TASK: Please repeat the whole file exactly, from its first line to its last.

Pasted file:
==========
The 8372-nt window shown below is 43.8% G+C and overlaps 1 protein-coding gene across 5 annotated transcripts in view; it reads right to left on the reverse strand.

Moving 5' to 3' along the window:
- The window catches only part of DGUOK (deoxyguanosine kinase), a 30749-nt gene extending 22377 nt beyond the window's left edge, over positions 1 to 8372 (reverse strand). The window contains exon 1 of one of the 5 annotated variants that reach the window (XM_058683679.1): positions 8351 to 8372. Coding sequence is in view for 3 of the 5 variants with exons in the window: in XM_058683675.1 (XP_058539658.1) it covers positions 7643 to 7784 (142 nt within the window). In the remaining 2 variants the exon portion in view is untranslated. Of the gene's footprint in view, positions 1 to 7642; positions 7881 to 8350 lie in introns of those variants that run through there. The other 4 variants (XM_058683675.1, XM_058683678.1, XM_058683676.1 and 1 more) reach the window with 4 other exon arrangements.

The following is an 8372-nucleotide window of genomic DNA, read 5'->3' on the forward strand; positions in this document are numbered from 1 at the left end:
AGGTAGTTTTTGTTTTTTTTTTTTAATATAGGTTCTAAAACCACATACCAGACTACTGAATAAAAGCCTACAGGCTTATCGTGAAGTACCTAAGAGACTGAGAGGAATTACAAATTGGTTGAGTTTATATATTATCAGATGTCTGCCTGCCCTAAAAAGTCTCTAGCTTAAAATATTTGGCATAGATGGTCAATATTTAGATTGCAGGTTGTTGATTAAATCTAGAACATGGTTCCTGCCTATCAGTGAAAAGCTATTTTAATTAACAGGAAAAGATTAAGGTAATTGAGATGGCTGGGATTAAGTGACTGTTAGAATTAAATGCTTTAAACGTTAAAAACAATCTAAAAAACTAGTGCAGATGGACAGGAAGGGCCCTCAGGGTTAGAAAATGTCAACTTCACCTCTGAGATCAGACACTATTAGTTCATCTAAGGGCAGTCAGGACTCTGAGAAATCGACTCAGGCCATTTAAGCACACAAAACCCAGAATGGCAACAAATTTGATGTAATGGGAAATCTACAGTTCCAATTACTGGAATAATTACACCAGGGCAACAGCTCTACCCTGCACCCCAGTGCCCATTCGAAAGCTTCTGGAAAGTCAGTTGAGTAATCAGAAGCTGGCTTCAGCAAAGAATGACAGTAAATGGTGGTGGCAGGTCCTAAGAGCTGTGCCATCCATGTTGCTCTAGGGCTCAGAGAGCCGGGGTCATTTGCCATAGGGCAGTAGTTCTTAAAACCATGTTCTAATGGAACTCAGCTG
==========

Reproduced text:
The 8372-nt window shown below is 43.8% G+C and overlaps 1 protein-coding gene across 5 annotated transcripts in view; it reads right to left on the reverse strand.

Moving 5' to 3' along the window:
- The window catches only part of DGUOK (deoxyguanosine kinase), a 30749-nt gene extending 22377 nt beyond the window's left edge, over positions 1 to 8372 (reverse strand). The window contains exon 1 of one of the 5 annotated variants that reach the window (XM_058683679.1): positions 8351 to 8372. Coding sequence is in view for 3 of the 5 variants with exons in the window: in XM_058683675.1 (XP_058539658.1) it covers positions 7643 to 7784 (142 nt within the window). In the remaining 2 variants the exon portion in view is untranslated. Of the gene's footprint in view, positions 1 to 7642; positions 7881 to 8350 lie in introns of those variants that run through there. The other 4 variants (XM_058683675.1, XM_058683678.1, XM_058683676.1 and 1 more) reach the window with 4 other exon arrangements.

The following is an 8372-nucleotide window of genomic DNA, read 5'->3' on the forward strand; positions in this document are numbered from 1 at the left end:
AGGTAGTTTTTGTTTTTTTTTTTTAATATAGGTTCTAAAACCACATACCAGACTACTGAATAAAAGCCTACAGGCTTATCGTGAAGTACCTAAGAGACTGAGAGGAATTACAAATTGGTTGAGTTTATATATTATCAGATGTCTGCCTGCCCTAAAAAGTCTCTAGCTTAAAATATTTGGCATAGATGGTCAATATTTAGATTGCAGGTTGTTGATTAAATCTAGAACATGGTTCCTGCCTATCAGTGAAAAGCTATTTTAATTAACAGGAAAAGATTAAGGTAATTGAGATGGCTGGGATTAAGTGACTGTTAGAATTAAATGCTTTAAACGTTAAAAACAATCTAAAAAACTAGTGCAGATGGACAGGAAGGGCCCTCAGGGTTAGAAAATGTCAACTTCACCTCTGAGATCAGACACTATTAGTTCATCTAAGGGCAGTCAGGACTCTGAGAAATCGACTCAGGCCATTTAAGCACACAAAACCCAGAATGGCAACAAATTTGATGTAATGGGAAATCTACAGTTCCAATTACTGGAATAATTACACCAGGGCAACAGCTCTACCCTGCACCCCAGTGCCCATTCGAAAGCTTCTGGAAAGTCAGTTGAGTAATCAGAAGCTGGCTTCAGCAAAGAATGACAGTAAATGGTGGTGGCAGGTCCTAAGAGCTGTGCCATCCATGTTGCTCTAGGGCTCAGAGAGCCGGGGTCATTTGCCATAGGGCAGTAGTTCTTAAAACCATGTTCTAATGGAACTCAGCTG